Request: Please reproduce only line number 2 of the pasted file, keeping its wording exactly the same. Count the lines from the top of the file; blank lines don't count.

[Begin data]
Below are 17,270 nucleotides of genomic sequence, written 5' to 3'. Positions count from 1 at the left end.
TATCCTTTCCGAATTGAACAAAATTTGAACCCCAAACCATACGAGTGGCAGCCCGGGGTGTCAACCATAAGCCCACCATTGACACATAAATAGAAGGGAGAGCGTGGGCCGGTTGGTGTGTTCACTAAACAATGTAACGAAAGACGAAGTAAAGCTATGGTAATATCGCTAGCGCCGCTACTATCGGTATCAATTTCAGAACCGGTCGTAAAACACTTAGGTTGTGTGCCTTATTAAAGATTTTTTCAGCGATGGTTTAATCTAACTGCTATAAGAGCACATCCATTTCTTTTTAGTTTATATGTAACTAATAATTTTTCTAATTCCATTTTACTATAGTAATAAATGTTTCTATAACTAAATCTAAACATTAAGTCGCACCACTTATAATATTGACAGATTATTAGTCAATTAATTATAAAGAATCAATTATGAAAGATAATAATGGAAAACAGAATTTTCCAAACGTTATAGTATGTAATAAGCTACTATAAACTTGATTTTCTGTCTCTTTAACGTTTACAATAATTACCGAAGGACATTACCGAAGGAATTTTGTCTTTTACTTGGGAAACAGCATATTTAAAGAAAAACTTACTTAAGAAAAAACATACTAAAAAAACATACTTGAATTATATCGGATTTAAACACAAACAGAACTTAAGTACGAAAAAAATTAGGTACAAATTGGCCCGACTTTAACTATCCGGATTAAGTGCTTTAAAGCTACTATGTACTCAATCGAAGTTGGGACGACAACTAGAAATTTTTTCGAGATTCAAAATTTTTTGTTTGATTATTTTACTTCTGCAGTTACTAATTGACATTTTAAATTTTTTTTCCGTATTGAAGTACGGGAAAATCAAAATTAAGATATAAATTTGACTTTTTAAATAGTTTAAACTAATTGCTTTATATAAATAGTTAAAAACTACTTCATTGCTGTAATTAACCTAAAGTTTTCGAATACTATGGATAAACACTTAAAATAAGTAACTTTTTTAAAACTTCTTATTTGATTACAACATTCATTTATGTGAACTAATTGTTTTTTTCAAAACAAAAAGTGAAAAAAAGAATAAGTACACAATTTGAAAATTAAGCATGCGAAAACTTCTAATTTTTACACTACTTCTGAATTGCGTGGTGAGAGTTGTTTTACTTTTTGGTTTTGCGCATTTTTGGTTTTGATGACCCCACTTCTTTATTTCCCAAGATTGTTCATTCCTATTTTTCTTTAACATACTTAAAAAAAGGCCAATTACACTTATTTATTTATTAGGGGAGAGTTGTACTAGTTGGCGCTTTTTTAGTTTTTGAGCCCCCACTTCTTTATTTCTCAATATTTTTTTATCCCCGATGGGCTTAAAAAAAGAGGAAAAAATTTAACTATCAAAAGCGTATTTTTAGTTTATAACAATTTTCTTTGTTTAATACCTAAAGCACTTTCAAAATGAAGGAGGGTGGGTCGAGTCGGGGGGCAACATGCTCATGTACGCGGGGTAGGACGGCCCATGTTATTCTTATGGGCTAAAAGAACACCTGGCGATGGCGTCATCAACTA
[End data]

TATCCTTTCCGAATTGAACAAAATTTGAACCCCAAACCATACGAGTGGCAGCCCGGGGTGTCAACCATAAGCCCACCATTGACACATAAATAGAAGGGAGAGCGTGGGCCGGTTGGTGTGTTCACTAAACAATGTAACGAAAGACGAAGTAAAGCTATGGTAATATCGCTAGCGCCGCTACTATCGGTATCAATTTCAGAACCGGTCGTAAAACACTTAGGTTGTGTGCCTTATTAAAGATTTTTTCAGCGATGGTTTAATCTAACTGCTATAAGAGCACATCCATTTCTTTTTAGTTTATATGTAACTAATAATTTTTCTAATTCCATTTTACTATAGTAATAAATGTTTCTATAACTAAATCTAAACATTAAGTCGCACCACTTATAATATTGACAGATTATTAGTCAATTAATTATAAAGAATCAATTATGAAAGATAATAATGGAAAACAGAATTTTCCAAACGTTATAGTATGTAATAAGCTACTATAAACTTGATTTTCTGTCTCTTTAACGTTTACAATAATTACCGAAGGACATTACCGAAGGAATTTTGTCTTTTACTTGGGAAACAGCATATTTAAAGAAAAACTTACTTAAGAAAAAACATACTAAAAAAACATACTTGAATTATATCGGATTTAAACACAAACAGAACTTAAGTACGAAAAAAATTAGGTACAAATTGGCCCGACTTTAACTATCCGGATTAAGTGCTTTAAAGCTACTATGTACTCAATCGAAGTTGGGACGACAACTAGAAATTTTTTCGAGATTCAAAATTTTTTGTTTGATTATTTTACTTCTGCAGTTACTAATTGACATTTTAAATTTTTTTTCCGTATTGAAGTACGGGAAAATCAAAATTAAGATATAAATTTGACTTTTTAAATAGTTTAAACTAATTGCTTTATATAAATAGTTAAAAACTACTTCATTGCTGTAATTAACCTAAAGTTTTCGAATACTATGGATAAACACTTAAAATAAGTAACTTTTTTAAAACTTCTTATTTGATTACAACATTCATTTATGTGAACTAATTGTTTTTTTCAAAACAAAAAGTGAAAAAAAGAATAAGTACACAATTTGAAAATTAAGCATGCGAAAACTTCTAATTTTTACACTACTTCTGAATTGCGTGGTGAGAGTTGTTTTACTTTTTGGTTTTGCGCATTTTTGGTTTTGATGACCCCACTTCTTTATTTCCCAAGATTGTTCATTCCTATTTTTCTTTAACATACTTAAAAAAAGGCCAATTACACTTATTTATTTATTAGGGGAGAGTTGTACTAGTTGGCGCTTTTTTAGTTTTTGAGCCCCCACTTCTTTATTTCTCAATATTTTTTTATCCCCGATGGGCTTAAAAAAAGAGGAAAAAATTTAACTATCAAAAGCGTATTTTTAGTTTATAACAATTTTCTTTGTTTAATACCTAAAGCACTTTCAAAATGAAGGAGGGTGGGTCGAGTCGGGGGGCAACATGCTCATGTACGCGGGGTAGGACGGCCCATGTTATTCTTATGGGCTAAAAGAACACCTGGCGATGGCGTCATCAACTA